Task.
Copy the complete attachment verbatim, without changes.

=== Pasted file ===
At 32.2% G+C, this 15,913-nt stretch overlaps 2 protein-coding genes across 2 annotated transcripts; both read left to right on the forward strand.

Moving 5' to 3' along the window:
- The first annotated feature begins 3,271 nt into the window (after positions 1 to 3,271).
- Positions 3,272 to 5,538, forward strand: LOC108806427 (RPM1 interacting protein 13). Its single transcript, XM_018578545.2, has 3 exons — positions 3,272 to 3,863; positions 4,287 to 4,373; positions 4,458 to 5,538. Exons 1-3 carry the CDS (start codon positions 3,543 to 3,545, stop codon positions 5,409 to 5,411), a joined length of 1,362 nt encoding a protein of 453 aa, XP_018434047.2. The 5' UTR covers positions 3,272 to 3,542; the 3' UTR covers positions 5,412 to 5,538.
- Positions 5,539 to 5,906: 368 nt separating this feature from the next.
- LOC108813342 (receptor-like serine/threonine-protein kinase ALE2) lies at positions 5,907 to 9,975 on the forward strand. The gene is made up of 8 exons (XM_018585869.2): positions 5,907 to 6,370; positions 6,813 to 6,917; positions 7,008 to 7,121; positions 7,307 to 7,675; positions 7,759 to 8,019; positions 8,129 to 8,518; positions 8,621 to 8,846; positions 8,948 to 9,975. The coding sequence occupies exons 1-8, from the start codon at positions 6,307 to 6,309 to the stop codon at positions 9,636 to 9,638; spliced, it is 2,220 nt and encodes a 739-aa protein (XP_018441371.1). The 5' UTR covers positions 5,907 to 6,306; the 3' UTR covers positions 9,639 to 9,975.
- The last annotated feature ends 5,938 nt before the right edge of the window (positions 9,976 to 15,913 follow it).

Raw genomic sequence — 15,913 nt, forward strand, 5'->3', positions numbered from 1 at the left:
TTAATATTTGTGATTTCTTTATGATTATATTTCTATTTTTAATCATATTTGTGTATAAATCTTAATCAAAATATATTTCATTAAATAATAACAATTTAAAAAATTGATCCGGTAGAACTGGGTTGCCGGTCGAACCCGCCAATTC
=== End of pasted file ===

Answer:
At 32.2% G+C, this 15,913-nt stretch overlaps 2 protein-coding genes across 2 annotated transcripts; both read left to right on the forward strand.

Moving 5' to 3' along the window:
- The first annotated feature begins 3,271 nt into the window (after positions 1 to 3,271).
- Positions 3,272 to 5,538, forward strand: LOC108806427 (RPM1 interacting protein 13). Its single transcript, XM_018578545.2, has 3 exons — positions 3,272 to 3,863; positions 4,287 to 4,373; positions 4,458 to 5,538. Exons 1-3 carry the CDS (start codon positions 3,543 to 3,545, stop codon positions 5,409 to 5,411), a joined length of 1,362 nt encoding a protein of 453 aa, XP_018434047.2. The 5' UTR covers positions 3,272 to 3,542; the 3' UTR covers positions 5,412 to 5,538.
- Positions 5,539 to 5,906: 368 nt separating this feature from the next.
- LOC108813342 (receptor-like serine/threonine-protein kinase ALE2) lies at positions 5,907 to 9,975 on the forward strand. The gene is made up of 8 exons (XM_018585869.2): positions 5,907 to 6,370; positions 6,813 to 6,917; positions 7,008 to 7,121; positions 7,307 to 7,675; positions 7,759 to 8,019; positions 8,129 to 8,518; positions 8,621 to 8,846; positions 8,948 to 9,975. The coding sequence occupies exons 1-8, from the start codon at positions 6,307 to 6,309 to the stop codon at positions 9,636 to 9,638; spliced, it is 2,220 nt and encodes a 739-aa protein (XP_018441371.1). The 5' UTR covers positions 5,907 to 6,306; the 3' UTR covers positions 9,639 to 9,975.
- The last annotated feature ends 5,938 nt before the right edge of the window (positions 9,976 to 15,913 follow it).

Raw genomic sequence — 15,913 nt, forward strand, 5'->3', positions numbered from 1 at the left:
TTAATATTTGTGATTTCTTTATGATTATATTTCTATTTTTAATCATATTTGTGTATAAATCTTAATCAAAATATATTTCATTAAATAATAACAATTTAAAAAATTGATCCGGTAGAACTGGGTTGCCGGTCGAACCCGCCAATTC